Wednesday, June 26, 2019

Book Review: Emily, Gone

By Sara Steven

When a music festival rolls through the sleepy town of Hesterville, Georgia, the Dixon family’s lives are forever changed. On the final night, a storm muffles the sound of the blaring music, and Rachel tucks her baby into bed before falling into a deep sleep. So deep, she doesn’t hear the kitchen door opening. When she and her husband wake up in the morning, the crib is empty. Emily is gone.

Vicki Robart is one of the thousands at the festival, but she’s not feeling the music. She’s feeling the emptiness over the loss of her own baby several months before. When she leaves the festival and is faced with an opportunity to fill that void, she is driven to an act of desperation that will forever bind the lives of three women.

When the truth of what actually happened that fateful night is finally exposed, shattering the lives they’ve built, will they be able to pick up the pieces to put their families back together again? (Synopsis courtesy of Goodreads.)

Emily, Gone had me riveted. Absolutely riveted. From the beginning to the end. And it takes skill to create a protagonistic character who can be identified with, conjuring up feelings of sadness and understanding, as with Vicki. While she has chosen to do an unspeakable, horrific thing, I felt I could understand what had driven her to that madness. It doesn’t make it right, but it made the situation sympathetic.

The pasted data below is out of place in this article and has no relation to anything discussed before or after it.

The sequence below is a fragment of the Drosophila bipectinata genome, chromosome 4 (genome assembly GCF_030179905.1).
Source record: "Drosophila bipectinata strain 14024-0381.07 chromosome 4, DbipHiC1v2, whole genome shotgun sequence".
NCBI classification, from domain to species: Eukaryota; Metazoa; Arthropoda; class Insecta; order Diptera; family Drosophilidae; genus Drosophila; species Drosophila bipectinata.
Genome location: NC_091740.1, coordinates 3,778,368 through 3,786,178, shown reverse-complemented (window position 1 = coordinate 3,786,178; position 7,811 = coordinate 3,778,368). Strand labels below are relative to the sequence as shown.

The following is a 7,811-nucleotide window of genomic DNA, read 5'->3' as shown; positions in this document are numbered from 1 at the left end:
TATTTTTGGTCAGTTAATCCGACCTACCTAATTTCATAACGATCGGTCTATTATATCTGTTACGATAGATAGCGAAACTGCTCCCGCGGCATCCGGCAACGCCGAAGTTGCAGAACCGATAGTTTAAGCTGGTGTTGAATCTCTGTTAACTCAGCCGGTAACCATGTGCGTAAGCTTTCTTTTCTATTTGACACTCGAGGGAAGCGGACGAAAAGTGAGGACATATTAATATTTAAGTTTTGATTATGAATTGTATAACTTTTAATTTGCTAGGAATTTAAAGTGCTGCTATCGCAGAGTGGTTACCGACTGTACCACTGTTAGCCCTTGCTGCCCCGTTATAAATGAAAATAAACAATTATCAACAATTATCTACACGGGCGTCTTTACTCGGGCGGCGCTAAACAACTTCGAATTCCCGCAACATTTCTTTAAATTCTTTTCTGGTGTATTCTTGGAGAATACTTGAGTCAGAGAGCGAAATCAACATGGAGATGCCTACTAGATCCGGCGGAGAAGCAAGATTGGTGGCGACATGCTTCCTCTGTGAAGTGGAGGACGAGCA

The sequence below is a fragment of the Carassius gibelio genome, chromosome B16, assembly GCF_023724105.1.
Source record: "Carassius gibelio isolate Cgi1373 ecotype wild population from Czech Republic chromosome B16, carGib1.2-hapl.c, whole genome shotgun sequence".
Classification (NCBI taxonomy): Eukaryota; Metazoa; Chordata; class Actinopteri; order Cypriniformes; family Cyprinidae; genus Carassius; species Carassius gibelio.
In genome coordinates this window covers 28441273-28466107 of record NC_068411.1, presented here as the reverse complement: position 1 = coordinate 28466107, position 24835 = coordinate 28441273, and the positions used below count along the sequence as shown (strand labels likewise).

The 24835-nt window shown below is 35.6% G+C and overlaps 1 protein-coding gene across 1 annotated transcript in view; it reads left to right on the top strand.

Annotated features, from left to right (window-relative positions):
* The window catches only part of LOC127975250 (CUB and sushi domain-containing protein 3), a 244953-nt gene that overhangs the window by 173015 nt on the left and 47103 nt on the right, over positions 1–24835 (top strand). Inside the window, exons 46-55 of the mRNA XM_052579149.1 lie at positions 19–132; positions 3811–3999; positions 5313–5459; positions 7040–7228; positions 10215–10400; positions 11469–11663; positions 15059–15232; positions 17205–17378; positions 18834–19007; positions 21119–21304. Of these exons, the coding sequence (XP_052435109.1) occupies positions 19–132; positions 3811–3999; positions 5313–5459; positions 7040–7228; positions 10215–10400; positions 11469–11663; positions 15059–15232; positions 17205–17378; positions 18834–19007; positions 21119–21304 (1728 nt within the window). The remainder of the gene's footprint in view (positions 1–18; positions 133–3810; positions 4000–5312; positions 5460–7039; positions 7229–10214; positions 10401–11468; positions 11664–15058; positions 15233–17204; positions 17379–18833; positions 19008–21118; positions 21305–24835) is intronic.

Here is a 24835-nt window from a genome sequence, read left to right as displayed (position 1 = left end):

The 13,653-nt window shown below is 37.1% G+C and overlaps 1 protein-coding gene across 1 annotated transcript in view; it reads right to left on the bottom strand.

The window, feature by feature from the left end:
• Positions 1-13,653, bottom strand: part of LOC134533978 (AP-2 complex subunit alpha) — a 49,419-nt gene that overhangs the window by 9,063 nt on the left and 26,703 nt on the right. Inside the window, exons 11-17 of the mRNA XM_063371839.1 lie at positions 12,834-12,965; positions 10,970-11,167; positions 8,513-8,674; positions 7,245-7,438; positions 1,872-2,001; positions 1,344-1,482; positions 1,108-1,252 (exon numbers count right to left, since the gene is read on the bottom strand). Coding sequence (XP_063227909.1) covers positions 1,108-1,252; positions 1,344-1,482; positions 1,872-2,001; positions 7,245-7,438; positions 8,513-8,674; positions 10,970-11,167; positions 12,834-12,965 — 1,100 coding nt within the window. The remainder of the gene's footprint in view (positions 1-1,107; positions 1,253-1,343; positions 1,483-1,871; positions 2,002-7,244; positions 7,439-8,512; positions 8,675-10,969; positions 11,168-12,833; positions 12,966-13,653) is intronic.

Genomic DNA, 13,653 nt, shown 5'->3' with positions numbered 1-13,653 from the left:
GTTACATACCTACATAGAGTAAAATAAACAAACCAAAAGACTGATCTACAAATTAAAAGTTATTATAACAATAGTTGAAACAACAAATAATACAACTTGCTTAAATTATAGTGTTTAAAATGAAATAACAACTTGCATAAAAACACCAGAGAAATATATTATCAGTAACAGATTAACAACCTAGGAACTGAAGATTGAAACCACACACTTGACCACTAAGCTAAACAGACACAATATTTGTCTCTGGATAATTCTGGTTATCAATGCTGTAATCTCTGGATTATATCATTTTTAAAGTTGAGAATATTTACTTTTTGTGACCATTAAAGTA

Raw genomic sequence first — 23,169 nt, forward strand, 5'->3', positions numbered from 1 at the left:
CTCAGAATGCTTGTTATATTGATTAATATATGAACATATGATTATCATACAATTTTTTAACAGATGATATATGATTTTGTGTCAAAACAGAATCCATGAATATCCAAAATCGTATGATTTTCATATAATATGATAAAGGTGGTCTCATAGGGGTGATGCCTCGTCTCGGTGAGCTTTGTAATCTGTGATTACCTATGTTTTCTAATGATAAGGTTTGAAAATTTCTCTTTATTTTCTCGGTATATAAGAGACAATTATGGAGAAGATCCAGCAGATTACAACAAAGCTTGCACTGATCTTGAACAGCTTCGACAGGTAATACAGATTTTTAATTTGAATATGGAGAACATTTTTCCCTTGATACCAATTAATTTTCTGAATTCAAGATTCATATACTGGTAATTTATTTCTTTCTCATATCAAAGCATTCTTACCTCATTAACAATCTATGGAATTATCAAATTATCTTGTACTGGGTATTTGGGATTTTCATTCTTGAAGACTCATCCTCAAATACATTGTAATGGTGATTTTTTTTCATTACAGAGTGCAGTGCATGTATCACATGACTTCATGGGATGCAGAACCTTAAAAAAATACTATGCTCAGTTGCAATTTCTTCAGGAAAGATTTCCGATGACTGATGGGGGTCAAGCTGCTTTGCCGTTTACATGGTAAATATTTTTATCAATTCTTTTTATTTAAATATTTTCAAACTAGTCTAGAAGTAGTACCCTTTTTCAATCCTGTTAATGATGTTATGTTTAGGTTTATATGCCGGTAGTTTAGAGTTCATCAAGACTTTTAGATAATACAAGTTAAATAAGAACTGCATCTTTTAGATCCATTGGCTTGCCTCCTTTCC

Having children of my own, my heart hurt for Rachel’s situation, in losing her only child. Bette Lee Crosby created this perfect tragic scenario, well described and honest, in what it must be like to go through something that fills dark days and moments, divided only by the brief fleeting moments of potential hope. The ripple effect of one poor decision has completely destroyed so many lives, in more ways than one, and it was depicted so well.

There is a sleepy slope of time spread out over the pages, beginning with 1971, slowly progressing forward, much like I imagine the markings of time to be in “real life”, where time stands more still when there is bleakness surrounding the moments. The flavor of the various decades provided a nice added backdrop to how much things change, even when no one wants it to. And, how many times we have to change with it, or we’ll get left behind in the moments we can never return to. That was felt so strongly with Rachel.

While I felt the ending was buttoned up a little too nicely, and did feel a little predictable, the rest of the story blended well into the finale, opening up new questions and potential possibilities for how the women in this story will move forward and deal. It’s the story within the stories of the various women’s lives that really make Emily, Gone much deserving of the five stars I’ve given it.

Thanks to Bette Lee Crosby for the book in exchange for an honest review.

More by Bette Lee Crosby:

1 comment:

Elizabeth said...

Terrific review!!

Thanks for sharing.